The Four Commodities Driving Global Deforestation

Sustainable palm oil, soy, pulp and paper, beef, meat industry, Brazil, supply chain, Argentina, Indonesia, Malaysia, Union of Concerned Scientists, Leon Kaye, deforestation
Once densely forested, trees in Brazil’s cerrado have often been replaced with soy.

Depending on the sources cited, 10 to 15 crops comprise the majority of food and consumer products consumed worldwide. And the methods used to raise many of these foods have created global supply chains that are not sustainable in the long run, from their effects on water supplies to their impacts on labor and land rights.

Now, the nonprofit science advocacy organization, the Union for Concerned Scientists (UCS), suggests that four commodities alone are responsible for the majority of deforestation worldwide. They also happen to be commodities backed by powerful business interests.

These big four, according to UCS, are beef, soybeans, palm oil and, not surprisingly, wood products. And the ongoing deforestation in South America and Southeast Asia is responsible for the majority of tropical deforestation worldwide. In fact, Indonesia and Brazil are the top two countries for tropical deforestation; 44.7 percent of deforestation in plantations in Indonesia was caused by just four industries, with wood products and oil palm being the top two. Mining, however, was responsible for about 2.1 percent of deforestation in the Southeast Asian nation, an order of magnitude smaller than oil palm or wood products.

What’s more surprising is that popular crops often cited as causing deforestation — such as cocoa, sugar and coffee — are relatively minor offenders compared to the aforementioned products. Pasture was responsible for about 71 percent of deforestation in South America between 1990 and 2005. By contrast, another commonly-cited cause of deforestation, mining, was found to be linked to only 0.20 percent of total deforestation.

One common trend that these four major commodities have in common is that, while there are organizations supposedly committed to reducing these products’ environmental and social impacts, their efforts are sputtering at best.

Soy is one example. Organizations including WWF have launched roundtables and frameworks to tackle the problems related to global soy production, but the shift in global food demands calls for more forceful action. Other campaigns, such as the so-called National Sustainable Soybean Initiative, are more of a front for Big Ag. And as UCS mentions, oft-maligned tofu and soy milk are hardly the catalyst behind soy’s huge environmental impact. The vast majority, as much as 75 percent, of farmed soy becomes animal feed (even for farmed fish), and about 20 percent is turned into biofuels.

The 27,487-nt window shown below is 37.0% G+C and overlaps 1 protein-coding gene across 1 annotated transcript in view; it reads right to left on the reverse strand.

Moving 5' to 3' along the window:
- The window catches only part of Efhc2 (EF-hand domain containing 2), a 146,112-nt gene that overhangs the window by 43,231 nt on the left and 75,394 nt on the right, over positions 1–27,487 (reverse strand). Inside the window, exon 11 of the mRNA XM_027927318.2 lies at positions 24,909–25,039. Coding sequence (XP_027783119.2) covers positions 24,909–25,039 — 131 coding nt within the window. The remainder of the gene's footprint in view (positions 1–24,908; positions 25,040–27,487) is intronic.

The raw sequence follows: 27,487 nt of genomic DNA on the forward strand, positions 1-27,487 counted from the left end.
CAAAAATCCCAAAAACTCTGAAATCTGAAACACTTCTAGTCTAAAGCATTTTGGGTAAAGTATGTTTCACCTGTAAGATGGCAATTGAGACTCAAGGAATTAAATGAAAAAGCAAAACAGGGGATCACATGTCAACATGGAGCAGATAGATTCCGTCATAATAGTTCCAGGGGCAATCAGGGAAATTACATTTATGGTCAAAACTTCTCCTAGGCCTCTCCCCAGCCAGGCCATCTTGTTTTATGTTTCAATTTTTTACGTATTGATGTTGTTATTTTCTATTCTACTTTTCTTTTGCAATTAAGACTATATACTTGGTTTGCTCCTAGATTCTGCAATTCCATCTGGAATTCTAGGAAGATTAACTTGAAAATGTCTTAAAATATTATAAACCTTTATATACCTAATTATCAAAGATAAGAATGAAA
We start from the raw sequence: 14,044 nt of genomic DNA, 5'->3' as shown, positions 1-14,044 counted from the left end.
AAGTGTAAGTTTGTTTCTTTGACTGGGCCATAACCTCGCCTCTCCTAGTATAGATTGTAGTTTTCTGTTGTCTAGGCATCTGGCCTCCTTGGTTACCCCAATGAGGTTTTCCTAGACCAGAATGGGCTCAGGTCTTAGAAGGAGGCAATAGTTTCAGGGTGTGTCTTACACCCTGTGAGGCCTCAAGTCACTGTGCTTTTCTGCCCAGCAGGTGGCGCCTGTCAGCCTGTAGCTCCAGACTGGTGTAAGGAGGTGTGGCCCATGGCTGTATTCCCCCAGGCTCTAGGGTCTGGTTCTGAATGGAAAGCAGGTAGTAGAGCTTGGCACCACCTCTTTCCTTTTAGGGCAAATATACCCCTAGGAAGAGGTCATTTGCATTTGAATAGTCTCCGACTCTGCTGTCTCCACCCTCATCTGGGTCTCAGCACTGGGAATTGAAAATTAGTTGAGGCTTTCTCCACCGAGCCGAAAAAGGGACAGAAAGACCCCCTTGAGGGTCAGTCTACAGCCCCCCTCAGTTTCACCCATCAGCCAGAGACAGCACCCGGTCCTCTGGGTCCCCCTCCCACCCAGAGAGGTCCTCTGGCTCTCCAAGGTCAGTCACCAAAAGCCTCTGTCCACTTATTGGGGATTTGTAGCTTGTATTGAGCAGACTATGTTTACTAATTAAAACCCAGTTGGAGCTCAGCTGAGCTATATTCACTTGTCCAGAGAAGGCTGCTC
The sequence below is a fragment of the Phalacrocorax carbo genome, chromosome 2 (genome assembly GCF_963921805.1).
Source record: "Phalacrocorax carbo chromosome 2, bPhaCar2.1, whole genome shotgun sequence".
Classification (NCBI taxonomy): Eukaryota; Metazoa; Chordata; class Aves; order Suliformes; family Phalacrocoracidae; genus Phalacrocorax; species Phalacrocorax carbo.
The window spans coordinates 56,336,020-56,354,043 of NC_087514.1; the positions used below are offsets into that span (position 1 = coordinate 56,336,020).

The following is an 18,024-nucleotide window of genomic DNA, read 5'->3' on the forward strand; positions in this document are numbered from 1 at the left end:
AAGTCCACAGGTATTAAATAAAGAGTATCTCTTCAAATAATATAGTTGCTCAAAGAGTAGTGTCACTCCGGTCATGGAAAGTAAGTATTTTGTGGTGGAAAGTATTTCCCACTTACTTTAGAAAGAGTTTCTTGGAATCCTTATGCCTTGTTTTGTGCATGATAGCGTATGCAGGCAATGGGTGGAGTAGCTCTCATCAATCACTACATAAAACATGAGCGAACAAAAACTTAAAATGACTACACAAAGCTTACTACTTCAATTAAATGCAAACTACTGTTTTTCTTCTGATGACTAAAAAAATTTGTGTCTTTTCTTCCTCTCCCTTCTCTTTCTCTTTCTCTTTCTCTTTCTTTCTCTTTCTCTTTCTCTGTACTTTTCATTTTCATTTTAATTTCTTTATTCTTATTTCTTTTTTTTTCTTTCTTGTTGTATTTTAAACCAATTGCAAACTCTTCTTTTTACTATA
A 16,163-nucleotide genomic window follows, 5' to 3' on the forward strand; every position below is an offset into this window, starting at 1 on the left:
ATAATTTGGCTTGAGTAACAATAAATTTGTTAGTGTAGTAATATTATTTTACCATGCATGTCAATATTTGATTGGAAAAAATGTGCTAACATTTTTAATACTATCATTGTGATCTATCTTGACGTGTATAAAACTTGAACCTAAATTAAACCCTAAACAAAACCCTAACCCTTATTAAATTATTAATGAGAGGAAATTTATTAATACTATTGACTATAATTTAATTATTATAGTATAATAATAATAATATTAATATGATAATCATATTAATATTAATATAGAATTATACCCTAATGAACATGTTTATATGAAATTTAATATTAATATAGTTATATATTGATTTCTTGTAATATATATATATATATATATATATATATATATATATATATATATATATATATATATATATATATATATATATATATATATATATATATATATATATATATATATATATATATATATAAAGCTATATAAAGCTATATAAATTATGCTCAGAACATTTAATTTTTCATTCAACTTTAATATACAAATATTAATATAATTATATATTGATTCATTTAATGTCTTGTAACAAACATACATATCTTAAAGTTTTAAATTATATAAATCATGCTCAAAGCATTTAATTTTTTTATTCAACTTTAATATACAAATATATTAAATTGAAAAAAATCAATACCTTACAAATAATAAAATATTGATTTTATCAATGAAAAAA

Soy production has surged the past two decades, as nations such as Brazil and Argentina seized economic opportunities in this coveted crop, while regions, including Brazil’s tropical savannah cerrado, witnessed much of their land bulldozed into farmland for soy. One campaign led by Greenpeace helped stanch the loss of land, but soy continues to be a huge contributor to deforestation.

Deforestation in the beef supply chain

Walk into a supermarket in South America, and chances are plenty of beef in the meat case comes from Paraguay — even though Chile, Brazil, Argentina and Uruguay all produce their fair share of this popular meat. Paraguay’s relatively new meat industry has sparked destruction of much of its thorny, hot Gran Chaco forest. According to UCS, beef differs from most foods in that what is produced locally is often also eat locally. But the emergence of cheap Paraguayan beef, which benefits politically-connected ranchers but otherwise few Paraguayans economically, is a large part of why deforestation stemming from beef is concentrated in Latin America.